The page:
Clause-internal coherence: A look at deverbal adjectives


  • Kelsey Sasaki
  • Daniel Altshuler



Hobbs (2010) introduced the term 'Clause-Internal Coherence' (‘CIC’) to describe inferences such as that in, ‘A jogger was hit by a car,’ where the jogging is understood to be implicated in the car-hitting event. Cohen & Kehler (2021) motivate an account of CIC using tools familiar from discourse coherence research. An outstanding question is how to compositionally derive CIC from coherence relations. We propose that CIC can arise as a byproduct of presupposition resolution, couching our analysis in 'Segmented Discourse Representation Theory' (Asher & Lascarides 1998) and providing motivation from experimental findings. Our findings suggest: (i) attributive adjectives, both deverbal and non-deverbal, can trigger CIC; (ii) attributive adjectives trigger weaker causal inferences, but stronger non-causal inferences, than their predicative counterparts; (iii) non-deverbal adjectives are weaker causal inference triggers than deverbal adjectives. We argue that attributive adjectives are presupposition triggers, and that they give rise to CIC inferences as a result of presupposition resolution. Thus, CIC with deverbal adjectives arises via Background (non-causal inference) or, depending on word order, Elaboration or Continuation (causal inference). For non-deverbal adjectives, non-causal inferences also arise via Background, but causal inferences arise via Explanation or Result. Finally, we show how some of the interpretative preferences observed in our studies can be modeled as interactions between independently motivated default axioms for choosing between coherence relations. Our research sheds new light on how presupposition relates to anaphora resolution and coherence, while also contributing to recent work on adjectival meaning in discourse.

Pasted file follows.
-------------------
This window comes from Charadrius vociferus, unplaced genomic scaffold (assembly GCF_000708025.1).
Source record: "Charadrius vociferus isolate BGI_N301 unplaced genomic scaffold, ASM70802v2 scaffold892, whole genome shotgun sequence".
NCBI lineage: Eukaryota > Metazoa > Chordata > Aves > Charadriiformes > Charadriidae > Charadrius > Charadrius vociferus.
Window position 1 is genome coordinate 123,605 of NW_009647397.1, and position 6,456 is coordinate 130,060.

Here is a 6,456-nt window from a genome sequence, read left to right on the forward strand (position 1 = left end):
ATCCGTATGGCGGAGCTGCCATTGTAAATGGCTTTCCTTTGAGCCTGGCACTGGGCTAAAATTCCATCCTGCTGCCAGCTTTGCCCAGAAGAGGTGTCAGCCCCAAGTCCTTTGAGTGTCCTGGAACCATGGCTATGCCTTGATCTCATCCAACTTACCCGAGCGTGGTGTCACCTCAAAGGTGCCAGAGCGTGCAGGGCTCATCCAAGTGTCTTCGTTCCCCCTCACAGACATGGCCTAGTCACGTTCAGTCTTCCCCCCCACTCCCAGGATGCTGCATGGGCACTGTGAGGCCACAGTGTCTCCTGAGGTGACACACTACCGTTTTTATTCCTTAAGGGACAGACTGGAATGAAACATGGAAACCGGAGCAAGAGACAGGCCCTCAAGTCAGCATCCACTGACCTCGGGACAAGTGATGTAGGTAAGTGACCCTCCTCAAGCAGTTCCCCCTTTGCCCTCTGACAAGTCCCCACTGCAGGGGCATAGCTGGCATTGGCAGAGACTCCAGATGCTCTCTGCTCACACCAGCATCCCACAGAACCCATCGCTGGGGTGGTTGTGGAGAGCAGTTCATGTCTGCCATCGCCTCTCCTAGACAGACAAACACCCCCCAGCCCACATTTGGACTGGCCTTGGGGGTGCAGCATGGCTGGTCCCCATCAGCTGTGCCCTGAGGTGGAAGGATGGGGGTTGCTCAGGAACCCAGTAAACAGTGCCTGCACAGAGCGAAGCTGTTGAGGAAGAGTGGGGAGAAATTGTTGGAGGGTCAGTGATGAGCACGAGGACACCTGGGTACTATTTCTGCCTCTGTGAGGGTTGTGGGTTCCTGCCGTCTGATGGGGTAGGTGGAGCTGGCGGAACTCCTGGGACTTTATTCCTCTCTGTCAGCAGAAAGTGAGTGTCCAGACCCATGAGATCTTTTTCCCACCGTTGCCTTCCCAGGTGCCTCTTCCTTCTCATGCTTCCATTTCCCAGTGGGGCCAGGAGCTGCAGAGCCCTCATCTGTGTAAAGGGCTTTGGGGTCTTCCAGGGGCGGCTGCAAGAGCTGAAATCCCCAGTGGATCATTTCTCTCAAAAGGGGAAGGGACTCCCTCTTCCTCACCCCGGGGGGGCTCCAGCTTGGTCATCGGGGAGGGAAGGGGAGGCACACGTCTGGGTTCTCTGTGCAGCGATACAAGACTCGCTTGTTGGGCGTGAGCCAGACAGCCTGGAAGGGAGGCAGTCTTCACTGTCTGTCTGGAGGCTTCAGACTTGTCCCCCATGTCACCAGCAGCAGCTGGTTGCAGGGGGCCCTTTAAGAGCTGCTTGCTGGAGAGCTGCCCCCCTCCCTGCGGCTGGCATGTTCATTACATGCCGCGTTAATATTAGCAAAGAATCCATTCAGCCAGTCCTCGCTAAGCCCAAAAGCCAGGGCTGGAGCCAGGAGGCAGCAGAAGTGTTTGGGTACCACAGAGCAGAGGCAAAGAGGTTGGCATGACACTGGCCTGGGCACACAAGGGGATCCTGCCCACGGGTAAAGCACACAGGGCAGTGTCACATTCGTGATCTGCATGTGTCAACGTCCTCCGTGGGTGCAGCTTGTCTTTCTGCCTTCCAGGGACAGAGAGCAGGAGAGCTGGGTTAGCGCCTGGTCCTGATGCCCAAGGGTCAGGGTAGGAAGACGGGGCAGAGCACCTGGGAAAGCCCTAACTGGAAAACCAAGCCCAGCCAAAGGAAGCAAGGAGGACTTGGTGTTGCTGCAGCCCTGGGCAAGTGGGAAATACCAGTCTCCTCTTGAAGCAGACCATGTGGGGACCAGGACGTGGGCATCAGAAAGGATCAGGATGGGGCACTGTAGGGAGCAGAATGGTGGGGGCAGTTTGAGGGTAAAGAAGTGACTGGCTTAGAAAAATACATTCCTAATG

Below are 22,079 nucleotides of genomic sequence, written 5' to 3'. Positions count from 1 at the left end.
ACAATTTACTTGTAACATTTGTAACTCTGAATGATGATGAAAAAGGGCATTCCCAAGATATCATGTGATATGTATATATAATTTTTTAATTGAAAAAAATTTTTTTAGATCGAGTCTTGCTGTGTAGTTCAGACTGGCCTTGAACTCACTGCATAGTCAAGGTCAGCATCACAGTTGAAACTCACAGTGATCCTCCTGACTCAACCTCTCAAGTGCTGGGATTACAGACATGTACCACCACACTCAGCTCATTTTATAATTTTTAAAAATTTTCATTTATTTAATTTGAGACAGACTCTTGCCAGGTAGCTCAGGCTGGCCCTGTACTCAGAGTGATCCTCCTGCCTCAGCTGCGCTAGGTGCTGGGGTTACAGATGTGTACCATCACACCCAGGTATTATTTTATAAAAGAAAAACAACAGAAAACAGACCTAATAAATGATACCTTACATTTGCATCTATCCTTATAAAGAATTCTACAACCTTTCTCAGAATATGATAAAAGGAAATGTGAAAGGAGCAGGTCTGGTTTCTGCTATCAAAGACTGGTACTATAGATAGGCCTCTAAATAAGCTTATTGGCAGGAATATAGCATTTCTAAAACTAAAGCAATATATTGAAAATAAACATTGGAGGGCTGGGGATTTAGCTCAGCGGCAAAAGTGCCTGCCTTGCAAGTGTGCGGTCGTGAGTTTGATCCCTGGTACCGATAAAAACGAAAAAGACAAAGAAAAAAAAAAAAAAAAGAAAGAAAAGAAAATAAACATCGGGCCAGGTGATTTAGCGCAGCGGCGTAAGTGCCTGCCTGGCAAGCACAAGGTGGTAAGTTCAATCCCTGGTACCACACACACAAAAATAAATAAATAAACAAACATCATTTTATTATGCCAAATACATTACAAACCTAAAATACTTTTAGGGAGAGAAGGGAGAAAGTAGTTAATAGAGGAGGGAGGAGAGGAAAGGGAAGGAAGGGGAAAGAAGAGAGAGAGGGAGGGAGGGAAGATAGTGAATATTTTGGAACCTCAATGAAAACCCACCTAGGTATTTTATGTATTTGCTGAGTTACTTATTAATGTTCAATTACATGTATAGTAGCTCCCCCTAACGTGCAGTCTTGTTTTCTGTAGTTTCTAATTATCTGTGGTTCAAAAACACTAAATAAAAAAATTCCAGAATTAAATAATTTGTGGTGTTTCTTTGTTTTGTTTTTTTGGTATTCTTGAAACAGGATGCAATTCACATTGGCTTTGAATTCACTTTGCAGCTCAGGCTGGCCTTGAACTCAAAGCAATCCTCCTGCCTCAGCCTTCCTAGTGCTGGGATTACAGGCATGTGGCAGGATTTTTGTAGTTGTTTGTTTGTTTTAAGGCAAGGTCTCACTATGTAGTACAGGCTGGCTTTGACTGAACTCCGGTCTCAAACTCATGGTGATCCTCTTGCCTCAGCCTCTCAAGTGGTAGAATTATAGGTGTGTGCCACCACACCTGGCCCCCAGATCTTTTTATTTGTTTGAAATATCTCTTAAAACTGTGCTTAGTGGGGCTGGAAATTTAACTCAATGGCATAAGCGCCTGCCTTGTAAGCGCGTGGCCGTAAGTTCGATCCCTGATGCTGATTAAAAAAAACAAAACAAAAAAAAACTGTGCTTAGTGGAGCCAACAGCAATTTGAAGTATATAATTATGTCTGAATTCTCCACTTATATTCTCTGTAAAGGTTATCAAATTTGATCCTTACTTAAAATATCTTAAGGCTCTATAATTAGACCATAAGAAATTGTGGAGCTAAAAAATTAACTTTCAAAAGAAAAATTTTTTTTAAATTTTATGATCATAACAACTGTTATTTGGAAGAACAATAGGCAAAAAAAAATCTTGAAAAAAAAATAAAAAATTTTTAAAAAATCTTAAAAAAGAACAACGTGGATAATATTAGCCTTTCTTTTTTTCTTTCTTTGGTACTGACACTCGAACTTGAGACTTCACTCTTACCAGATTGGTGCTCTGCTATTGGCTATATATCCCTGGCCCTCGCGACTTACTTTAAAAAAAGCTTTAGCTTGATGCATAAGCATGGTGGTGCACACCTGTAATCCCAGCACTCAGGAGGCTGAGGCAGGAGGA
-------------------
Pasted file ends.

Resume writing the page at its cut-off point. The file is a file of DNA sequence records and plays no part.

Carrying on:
How to Cite

Sasaki, K., & Altshuler, D. (2023). Clause-internal coherence: A look at deverbal adjectives. Proceedings of Sinn Und Bedeutung, 27, 571–588.